X-ray crystallography plays a starring role in fragment-based lead discovery. But, with a few exceptions, it is rarely the primary screen. One of these exceptions was reported recently in Acta Crystallogr. D by Wim Hol and coworkers at the University of Washington, Seattle.
The researchers were interested in the histidyl-tRNA synthetase (HisRS) from Trypanosoma cruzi, the parasite that causes Chagas disease. They had previously constructed a library of 680 fragments in pools of 10, designed such that the fragments within each pool had different shapes to facilitate crystallographic screening. Crystals of HisRS•His (ie, the enzyme in complex with its histidine substrate) were soaked with the pools, such that the final concentration of each fragment was 1.5 mM. Fifteen of these pools showed new electron density, and these in turn yielded 15 different fragment hits when the pools were deconvoluted. Two additional fragments from the deconvolution process showed weak density, though these were not further pursued.
Strikingly, all 15 fragments bound to the same site, a site not observed in the absence of the fragments. This is a narrow groove described by the researchers as a “document sleeve,” and in fact all the hits are single six-membered aromatics or double aromatics with few or no aliphatic substituents. Most of the fragments are also quite small, with the majority having just 8 or 9 non-hydrogen atoms. Although all the fragments bind in roughly the same plane, there is considerable variation in the positions of substituents, and some of the fragments appear to bind in multiple orientations.
Next, the researchers tested their hits in orthogonal assays. Only one fragment showed thermal stabilization of the enzyme, and only three showed any inhibition in a functional assay (at most 39% at 2 mM of fragment). Thus, these are very weak binders.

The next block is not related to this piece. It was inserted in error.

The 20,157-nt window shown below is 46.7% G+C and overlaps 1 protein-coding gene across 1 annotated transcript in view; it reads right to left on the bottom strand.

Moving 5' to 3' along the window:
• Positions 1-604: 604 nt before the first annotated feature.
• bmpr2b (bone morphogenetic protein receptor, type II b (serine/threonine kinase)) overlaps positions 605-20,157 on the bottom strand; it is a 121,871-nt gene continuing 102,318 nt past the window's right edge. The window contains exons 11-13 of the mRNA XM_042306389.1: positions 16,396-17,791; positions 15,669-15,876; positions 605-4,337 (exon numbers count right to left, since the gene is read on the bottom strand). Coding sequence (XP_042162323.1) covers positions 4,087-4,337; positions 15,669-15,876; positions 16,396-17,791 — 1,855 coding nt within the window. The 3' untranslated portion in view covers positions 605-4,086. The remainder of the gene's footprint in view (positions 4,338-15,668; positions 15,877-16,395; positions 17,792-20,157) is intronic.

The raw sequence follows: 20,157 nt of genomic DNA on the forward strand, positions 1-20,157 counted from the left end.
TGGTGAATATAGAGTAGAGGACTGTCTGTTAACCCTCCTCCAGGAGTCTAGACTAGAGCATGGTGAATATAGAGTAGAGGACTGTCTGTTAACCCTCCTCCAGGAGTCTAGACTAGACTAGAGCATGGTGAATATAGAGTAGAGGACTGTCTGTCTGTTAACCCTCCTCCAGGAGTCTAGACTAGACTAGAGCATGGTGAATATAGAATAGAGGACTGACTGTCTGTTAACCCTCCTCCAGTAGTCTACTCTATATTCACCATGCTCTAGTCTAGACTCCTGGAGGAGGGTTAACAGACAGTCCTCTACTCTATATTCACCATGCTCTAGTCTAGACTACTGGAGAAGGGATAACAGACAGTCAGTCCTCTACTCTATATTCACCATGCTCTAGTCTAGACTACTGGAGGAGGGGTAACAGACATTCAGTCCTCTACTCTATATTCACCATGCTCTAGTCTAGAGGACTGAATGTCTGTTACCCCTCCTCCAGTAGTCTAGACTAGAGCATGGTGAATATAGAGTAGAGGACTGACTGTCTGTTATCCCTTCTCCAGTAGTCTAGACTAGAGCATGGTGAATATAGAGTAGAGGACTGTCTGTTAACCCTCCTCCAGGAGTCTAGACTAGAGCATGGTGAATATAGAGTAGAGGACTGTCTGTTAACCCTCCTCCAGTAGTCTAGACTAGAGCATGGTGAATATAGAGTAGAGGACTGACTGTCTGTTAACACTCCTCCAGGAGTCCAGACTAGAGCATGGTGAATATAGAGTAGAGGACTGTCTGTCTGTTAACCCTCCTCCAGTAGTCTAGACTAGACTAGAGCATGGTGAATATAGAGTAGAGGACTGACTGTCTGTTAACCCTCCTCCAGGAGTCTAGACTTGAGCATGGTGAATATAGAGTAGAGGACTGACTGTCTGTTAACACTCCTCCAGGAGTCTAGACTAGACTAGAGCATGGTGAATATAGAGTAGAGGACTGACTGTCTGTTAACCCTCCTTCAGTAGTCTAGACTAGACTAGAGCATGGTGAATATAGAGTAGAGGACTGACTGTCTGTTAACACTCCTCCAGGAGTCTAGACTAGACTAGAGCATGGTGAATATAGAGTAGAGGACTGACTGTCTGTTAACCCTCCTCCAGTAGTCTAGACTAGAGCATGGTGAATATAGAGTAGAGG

The fragment-binding pocket is a few Ångstroms away from the histidine substrate, making linking the two ligands feasible. In preparation for this step, the researchers acetylated the amino group of the most potent fragment. This caused little change in the functional activity, but crystallography revealed that the fragment’s binding orientation had flipped around, such that the acetamide group pointed away from the histidine and towards a cysteine residue. Attempting to turn lemons into lemonade, the researchers added electrophiles to try to interact with the cysteine residue. Some of these molecules had measurable IC50 values (on the order of 1 mM), and crystallography of one of these showed covalent bond formation between the fragment and the targeted cysteine. This cysteine residue is found in the T. cruzi enzyme but not the human version, and indeed these molecules appear to be more active against the parasitic HisRS.
This is a nice example of fragment screening by crystallography that illustrates one of its main challenges: crystallography is capable of detecting extremely weak binders that may prove difficult to advance. Still, the researchers have taken some promising initial steps, and it will be fun to see what they come up with.